December 29, 2006


So, the first few days of this week have passed.

As usual over the past couple of years, Christmas 2006 was extremely quiet. In a good way, I guess.

In my family we don't have a tradition of having big family feasts over Christmas (and to be honest, I don't think I want to spend it with my relatives), and up until a few years ago my Christmasses were spent working. And, who'd have thought, I actually thought those were great days.

So now the holidays are spent relaxing, spending a few days at my parents' place [and not having to race across the country to see all the parents in two days as many of my friends have to do - one of the advantages of being single!], putting everything that goes on at home out of my mind.

Nice. Quiet. But just a bit more excitement wouldn't be bad either, I guess.... (although I guess there was the excitement of opening the stack of presents).

Anyway, I hope you all have had some good days as well, and hopefully 2007 will be a great year for all!

December 28, 2006


Jules got me thinking about the countries I've visited so far: a terribly disappointing 9% of the world! And that despite the fact that in 2006 I visited five new countries - it's actually going to be pretty tough beating that any time soon...

And the map looks slightly lopsided:

create your own visited country map

December 19, 2006

And for some holiday cheer...

Check out the penguin (hover your cursor over it) at Yahoo!.


New year's resolutions are not my thing. I never really make resolutions at the beginning of the new year, mostly because I usually see no reason to wait until the new year while you can also start making those changes right at that moment.

But the end of the year is somehow a period that I look back at what this year has brought me. Or at least, this end of this year is. Where am I now, what is different now, compared to new year's eve twelve months ago?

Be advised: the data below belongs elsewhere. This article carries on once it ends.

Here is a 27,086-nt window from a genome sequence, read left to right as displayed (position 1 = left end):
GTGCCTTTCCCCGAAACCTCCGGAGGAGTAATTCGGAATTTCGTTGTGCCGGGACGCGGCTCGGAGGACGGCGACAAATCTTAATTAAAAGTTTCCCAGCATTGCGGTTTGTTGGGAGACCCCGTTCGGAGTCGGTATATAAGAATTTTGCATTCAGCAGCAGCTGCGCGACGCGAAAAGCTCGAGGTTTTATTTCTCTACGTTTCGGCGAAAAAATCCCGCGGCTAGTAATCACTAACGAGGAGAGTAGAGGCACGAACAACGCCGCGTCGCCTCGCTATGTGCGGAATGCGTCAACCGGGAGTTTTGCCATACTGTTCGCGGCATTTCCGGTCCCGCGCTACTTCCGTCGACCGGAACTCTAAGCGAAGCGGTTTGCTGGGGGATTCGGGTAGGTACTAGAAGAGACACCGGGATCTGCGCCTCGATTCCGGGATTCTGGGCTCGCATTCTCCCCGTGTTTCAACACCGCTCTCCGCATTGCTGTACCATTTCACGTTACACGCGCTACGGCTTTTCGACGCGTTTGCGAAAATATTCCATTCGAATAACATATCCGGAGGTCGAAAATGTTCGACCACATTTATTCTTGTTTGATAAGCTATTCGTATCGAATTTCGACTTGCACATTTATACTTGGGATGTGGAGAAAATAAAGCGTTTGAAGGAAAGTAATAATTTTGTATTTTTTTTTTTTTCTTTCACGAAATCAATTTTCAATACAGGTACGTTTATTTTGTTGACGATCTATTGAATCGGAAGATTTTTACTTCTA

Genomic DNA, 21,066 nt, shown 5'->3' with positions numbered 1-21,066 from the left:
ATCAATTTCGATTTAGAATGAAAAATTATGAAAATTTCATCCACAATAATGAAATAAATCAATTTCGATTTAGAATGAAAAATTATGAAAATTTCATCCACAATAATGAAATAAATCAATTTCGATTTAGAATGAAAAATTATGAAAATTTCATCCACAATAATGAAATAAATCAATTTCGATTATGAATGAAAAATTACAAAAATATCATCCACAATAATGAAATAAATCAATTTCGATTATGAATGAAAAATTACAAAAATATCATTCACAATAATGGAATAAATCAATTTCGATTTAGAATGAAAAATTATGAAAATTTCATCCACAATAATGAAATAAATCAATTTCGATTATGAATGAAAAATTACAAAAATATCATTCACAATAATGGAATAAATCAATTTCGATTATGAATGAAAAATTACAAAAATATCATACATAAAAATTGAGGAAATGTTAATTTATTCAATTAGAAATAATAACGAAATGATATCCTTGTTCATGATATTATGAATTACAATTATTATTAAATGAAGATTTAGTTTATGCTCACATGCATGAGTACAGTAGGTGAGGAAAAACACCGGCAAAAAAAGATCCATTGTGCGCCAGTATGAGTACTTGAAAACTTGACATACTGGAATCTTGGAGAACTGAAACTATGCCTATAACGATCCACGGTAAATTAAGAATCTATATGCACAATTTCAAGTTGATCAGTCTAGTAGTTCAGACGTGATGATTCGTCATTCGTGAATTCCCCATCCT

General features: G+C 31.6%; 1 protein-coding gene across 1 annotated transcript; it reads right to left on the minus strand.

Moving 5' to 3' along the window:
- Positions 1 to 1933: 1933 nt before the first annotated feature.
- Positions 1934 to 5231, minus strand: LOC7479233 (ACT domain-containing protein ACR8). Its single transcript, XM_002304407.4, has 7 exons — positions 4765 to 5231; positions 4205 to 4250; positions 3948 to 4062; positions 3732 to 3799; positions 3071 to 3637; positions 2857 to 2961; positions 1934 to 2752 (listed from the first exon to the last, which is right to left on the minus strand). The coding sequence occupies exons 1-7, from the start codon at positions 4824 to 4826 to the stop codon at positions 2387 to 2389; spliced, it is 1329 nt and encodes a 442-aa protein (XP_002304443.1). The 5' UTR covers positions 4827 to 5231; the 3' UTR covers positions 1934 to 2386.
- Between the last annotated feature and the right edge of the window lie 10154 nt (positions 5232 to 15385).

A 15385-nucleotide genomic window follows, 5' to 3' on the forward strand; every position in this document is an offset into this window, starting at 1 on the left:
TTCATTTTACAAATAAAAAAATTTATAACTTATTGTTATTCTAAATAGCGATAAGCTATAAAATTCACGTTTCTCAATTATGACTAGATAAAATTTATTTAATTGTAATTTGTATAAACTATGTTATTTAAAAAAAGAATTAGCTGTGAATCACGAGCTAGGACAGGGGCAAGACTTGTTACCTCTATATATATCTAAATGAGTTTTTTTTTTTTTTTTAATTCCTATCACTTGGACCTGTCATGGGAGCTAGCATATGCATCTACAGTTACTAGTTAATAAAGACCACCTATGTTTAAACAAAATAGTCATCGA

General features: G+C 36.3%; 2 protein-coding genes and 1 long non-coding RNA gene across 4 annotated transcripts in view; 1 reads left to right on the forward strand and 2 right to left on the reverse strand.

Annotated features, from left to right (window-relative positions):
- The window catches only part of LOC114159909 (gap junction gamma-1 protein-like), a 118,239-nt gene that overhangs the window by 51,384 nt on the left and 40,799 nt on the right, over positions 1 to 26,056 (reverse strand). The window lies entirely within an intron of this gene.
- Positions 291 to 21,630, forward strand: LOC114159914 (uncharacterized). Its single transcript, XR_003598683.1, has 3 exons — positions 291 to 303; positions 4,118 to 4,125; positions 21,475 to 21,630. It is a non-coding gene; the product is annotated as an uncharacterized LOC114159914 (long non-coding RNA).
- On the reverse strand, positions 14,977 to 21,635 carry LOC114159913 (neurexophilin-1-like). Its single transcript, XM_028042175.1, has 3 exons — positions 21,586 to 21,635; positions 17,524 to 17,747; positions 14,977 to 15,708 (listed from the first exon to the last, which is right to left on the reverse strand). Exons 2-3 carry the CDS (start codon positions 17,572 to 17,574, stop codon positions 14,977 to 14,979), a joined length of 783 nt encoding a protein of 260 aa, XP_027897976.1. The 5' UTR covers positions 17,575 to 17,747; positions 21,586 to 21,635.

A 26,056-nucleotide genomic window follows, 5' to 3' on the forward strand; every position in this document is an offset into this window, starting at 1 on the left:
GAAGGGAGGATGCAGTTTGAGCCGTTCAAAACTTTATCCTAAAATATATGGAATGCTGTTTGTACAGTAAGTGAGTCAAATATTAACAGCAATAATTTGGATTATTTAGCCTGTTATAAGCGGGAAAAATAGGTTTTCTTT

I seem to have made a couple of resolutions to 'make changes' throughout the year.

The first was at the beginning of the year, February-ish, where I told my friends that from then on things were going to be different. I think the only thing that became different from then on was that I miraculously got a lot more male attention. Not what I had had in mind, but well, can't say it's a bad thing of course.

Then the second time was in August, where I vowed to make drastic changes and followed up on that in October after all my roaming about (Central) Asia. Well, so far that has resulted in a four-day-workweek, my very own 'crazy lady', oh and a new blog lay-out. Somehow this also wasn't quite what I had in mind.

I do wonder what the new year will bring. Things can only get better, right?


I love online shopping.

Coming home after a crappy day at the office (only one-and-a-half-day!) and finding the latest purchase is the best.

Now playing: Michael Franti

Have also been eyeing my Japanese Amazon-wishlists. Maybe I deserve a Christmas present from me. Hmm.

December 18, 2006

I cannot wait

Only three (well, two-and-a-half) more working days until the end of year break. Bliss.

Besides the obvious of spending Christmas at my parents I'm mostly looking forward to:

- catching up with long lost friends from Japan;
- doing some proper shopping;
- the almost-traditional barbeque on newyear's eve;
- oh, doing nothing!

and before that I've finally found an opportunity to go to one of the Dutch Pechakucha nights. Yay!

December 13, 2006

I *heart* the internets

Okay, saying that I adore the internet is maybe a bit over the top - but I realized the other day that somehow some of the things that I do online are actually connecting with my off-line life more and more lately (hmm, this sounds too nerdy huh?).

Over the last few years, I have of course successfully procrastinated online while writing my thesis, doing research and spending time at the office.

But not only that, I've used that time to: